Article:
A wily es­pi­onage agent, a hand­some vicar and a shrewd sleuth

DEVIL’S BREATH: A MAX TU­DOR MYS­TERY

The Washington Times Daily - - EDITORIAL - By Muriel Dob­bin Muriel Dob­bin is a for­mer White House and na­tional po­lit­i­cal re­porter for McClatchy news­pa­pers and the Bal­ti­more Sun.

Mixing a for­mer M15 agent with a dishy priest and a bunch of Hol­ly­wood gos­sips is guar­an­teed to be at least en­ter­tain­ing and po­ten­tially ex­plo­sive.

And it is in this lively and some­times hi­lar­i­ous ac­count of the lat­est adventures of Max Tu­dor, the erst­while agent who has be­come the vicar of Nether Monkslip — and there is no way you can im­prove on that name.

Gos­sip al­ways sells, es­pe­cially when it’s about politi­cians or the­atri­cal celebri­ties. Movie stars are of­ten more fas­ci­nat­ing than politi­cians when they plunge into scandal be­cause it tends to be more lurid if also more triv­ial. Ac­tresses hav­ing seven hus­bands takes on a cer­tain el­e­ment of farce whereas politi­cians can be steeped in the kind of so­cial catas­tro­phe that can ruin their ca­reers as well as their chances of re-elec­tion. Pres­i­dents, as we all know, are es­pe­cially vul­ner­a­ble to the raw kind of scandal that chases away vot­ers. Un­pre­dictabil­ity at the polls has come back to haunt many an am­bi­tious seeker of of­fice, and the best sto­ries of the po­lit­i­cal world can usu­ally be tracked to the colos­sal ego of the vote hunter.

In the cases dealt with by Max Tu­dor, he is play­ing a triple role as a for­mer es­pi­onage agent, a hand­some vicar and a re­mark­ably shrewd in­ves­ti­ga­tor. “Devil’s Breath” by G.M. Mal­liet is made more tasty with its por­trayal of once-luscious ac­tress Margot Browne. She is still cling­ing to what re­mains of her looks, strength­ened by a fe­ro­cious ego that has taken her along the road of suc­cess, drugs, men and even un­wanted chil­dren. The pri­mary ac­tion of the book is set aboard a lux­ury yacht run by Romero Fornier, a fa­mous di­rec­tor strug­gling to main­tain his rep­u­ta­tion while yearn­ing to be­come another Hitch­cock. His days of glory as a di­rec­tor have been brief and are fad­ing fast like his one­time ro­mance with Margot, whom he has now re­placed with Tina, who is as gor­geous as he wants but is also very sim­i­lar to a younger Margot.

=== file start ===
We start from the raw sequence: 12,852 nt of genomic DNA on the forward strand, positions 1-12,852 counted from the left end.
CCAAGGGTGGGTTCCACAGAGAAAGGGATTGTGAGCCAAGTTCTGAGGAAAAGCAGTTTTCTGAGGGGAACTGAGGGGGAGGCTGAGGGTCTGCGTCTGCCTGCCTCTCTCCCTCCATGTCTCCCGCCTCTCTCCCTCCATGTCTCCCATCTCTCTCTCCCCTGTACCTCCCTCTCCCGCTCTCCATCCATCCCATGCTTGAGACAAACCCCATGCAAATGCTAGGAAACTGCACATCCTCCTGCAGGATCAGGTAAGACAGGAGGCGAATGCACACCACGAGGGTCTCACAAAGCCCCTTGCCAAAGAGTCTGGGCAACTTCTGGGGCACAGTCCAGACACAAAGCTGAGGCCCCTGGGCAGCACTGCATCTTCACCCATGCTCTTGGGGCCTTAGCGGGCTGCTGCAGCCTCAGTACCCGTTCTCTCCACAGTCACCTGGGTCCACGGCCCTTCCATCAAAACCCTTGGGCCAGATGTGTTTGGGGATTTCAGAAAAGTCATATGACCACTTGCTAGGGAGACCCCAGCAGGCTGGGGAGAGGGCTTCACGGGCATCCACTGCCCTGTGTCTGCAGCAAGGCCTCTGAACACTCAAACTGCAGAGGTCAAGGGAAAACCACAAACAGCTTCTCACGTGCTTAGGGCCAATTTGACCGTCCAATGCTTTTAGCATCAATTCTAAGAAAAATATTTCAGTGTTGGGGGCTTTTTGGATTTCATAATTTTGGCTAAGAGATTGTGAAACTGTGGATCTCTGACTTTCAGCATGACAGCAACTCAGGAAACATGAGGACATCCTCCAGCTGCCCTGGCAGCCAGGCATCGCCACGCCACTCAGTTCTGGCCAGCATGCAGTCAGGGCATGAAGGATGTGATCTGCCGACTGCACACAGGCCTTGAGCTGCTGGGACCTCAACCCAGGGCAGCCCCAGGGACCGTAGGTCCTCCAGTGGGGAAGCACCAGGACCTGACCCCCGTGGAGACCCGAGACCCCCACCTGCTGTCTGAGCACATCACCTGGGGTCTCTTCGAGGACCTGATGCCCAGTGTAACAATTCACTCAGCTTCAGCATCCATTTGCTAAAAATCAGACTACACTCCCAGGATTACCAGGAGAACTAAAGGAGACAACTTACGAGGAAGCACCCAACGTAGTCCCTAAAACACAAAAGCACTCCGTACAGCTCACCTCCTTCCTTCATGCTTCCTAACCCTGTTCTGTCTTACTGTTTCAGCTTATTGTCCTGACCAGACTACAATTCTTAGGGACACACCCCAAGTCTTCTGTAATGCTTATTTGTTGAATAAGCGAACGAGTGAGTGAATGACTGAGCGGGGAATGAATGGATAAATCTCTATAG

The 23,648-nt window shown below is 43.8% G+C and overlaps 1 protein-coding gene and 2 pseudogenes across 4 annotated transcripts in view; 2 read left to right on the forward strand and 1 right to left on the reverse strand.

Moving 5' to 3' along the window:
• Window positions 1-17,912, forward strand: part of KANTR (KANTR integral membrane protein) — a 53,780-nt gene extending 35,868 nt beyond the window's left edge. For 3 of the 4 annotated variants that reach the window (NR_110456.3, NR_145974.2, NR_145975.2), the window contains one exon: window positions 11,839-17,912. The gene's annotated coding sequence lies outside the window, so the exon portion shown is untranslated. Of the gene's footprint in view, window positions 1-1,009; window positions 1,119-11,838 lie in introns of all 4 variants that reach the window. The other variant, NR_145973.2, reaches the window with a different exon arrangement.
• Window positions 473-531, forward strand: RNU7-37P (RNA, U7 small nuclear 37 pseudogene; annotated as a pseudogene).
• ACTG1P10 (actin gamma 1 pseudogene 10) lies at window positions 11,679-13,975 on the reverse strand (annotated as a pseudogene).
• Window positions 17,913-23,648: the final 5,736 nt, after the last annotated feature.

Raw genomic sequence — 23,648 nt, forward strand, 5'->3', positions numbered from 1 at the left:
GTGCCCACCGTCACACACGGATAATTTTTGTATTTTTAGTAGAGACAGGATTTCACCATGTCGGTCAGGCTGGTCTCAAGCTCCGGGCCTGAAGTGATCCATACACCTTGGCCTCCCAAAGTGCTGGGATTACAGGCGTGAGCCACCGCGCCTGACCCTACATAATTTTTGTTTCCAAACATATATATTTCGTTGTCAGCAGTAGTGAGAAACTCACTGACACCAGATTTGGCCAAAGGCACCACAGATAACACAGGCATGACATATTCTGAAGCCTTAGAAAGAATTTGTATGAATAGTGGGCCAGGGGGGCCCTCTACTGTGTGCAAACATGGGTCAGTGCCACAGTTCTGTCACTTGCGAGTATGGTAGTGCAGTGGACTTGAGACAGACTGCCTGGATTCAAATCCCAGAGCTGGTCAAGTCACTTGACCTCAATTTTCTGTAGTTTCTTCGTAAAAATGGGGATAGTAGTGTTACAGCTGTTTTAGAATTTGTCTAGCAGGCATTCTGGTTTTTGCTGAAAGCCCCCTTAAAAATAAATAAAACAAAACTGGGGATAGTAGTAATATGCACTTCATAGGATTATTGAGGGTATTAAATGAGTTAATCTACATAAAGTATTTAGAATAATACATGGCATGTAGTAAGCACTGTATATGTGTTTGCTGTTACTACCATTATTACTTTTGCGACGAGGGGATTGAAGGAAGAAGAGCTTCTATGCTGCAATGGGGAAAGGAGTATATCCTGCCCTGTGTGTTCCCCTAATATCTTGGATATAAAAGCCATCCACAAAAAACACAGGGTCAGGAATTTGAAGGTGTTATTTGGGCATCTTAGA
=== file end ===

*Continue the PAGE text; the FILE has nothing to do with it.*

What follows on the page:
Margot, of course, has long ago re­placed Romero with a series of other lovers, the lat­est be­ing the cur­rent Jake, a des­per­ately up-and­com­ing young ac­tor who is hop­ing for the role of a glad­i­a­tor in Romero’s lat­est epic, which tells you some­thing about how up-and-com­ing he is. One of the most vivid char­ac­ters whom Max has to in­ter­view is Mau­rice, a hair stylist to the stars and a man who know ev­ery­thing about ev­ery­body and is com­pas­sion­ate enough not to talk about it. Peo­ple know what Mau­rice knows and they also know he is not the kind of man who talks. It sug­gests that hair styling has a more philo­soph­i­cal range than act­ing, although in it end it has a cost for poor old Mau­rice.

Mur­der does play a part in the book when Margot is poi­soned and then drowned off the lux­ury yacht, but it is the kind of mys­tery where the char­ac­ter­i­za­tion of the cast is much more in­trigu­ing than what is in fact a rather mun­dane crime — es­pe­cially since Margot was the kind of vic­tim whom some­body was even­tu­ally go­ing to get rid of. Her per­sonal se­crets were many and dra­matic in na­ture and it is per­haps sur­pris­ing that her death didn’t take place sooner.

Max Tu­dor is ide­ally cast as the man who lis­tens and in the end puts all the pieces to­gether so he can go home to his beautiful wife and his eight-month-old son, who have given his life a to­tally dif­fer­ent cast. On the other hand, Max re­mains on call to MI5 and his clan­des­tine boss Ge­orge, who sees the role of vil­lage priest as ap­pro­pri­ate to a job of ex­pos­ing real se­crets. Max points out that he is con­stantly amazed and amused by the up­roars that ac­com­pany his du­ties of writ­ing ser­mons.

Es­pe­cially shock­ing, he de­clares, is the brawl that usu­ally ac­com­pa­nies a “bring and buy” sale by the proper ladies of his con­gre­ga­tion. In fact, he has en­coun­tered homi­cide in stranger places, but the only per­son who com­plains about this is his bishop who isn’t quite com­fort­able with his vicar’s propen­sity for find­ing dark deeds in a church.

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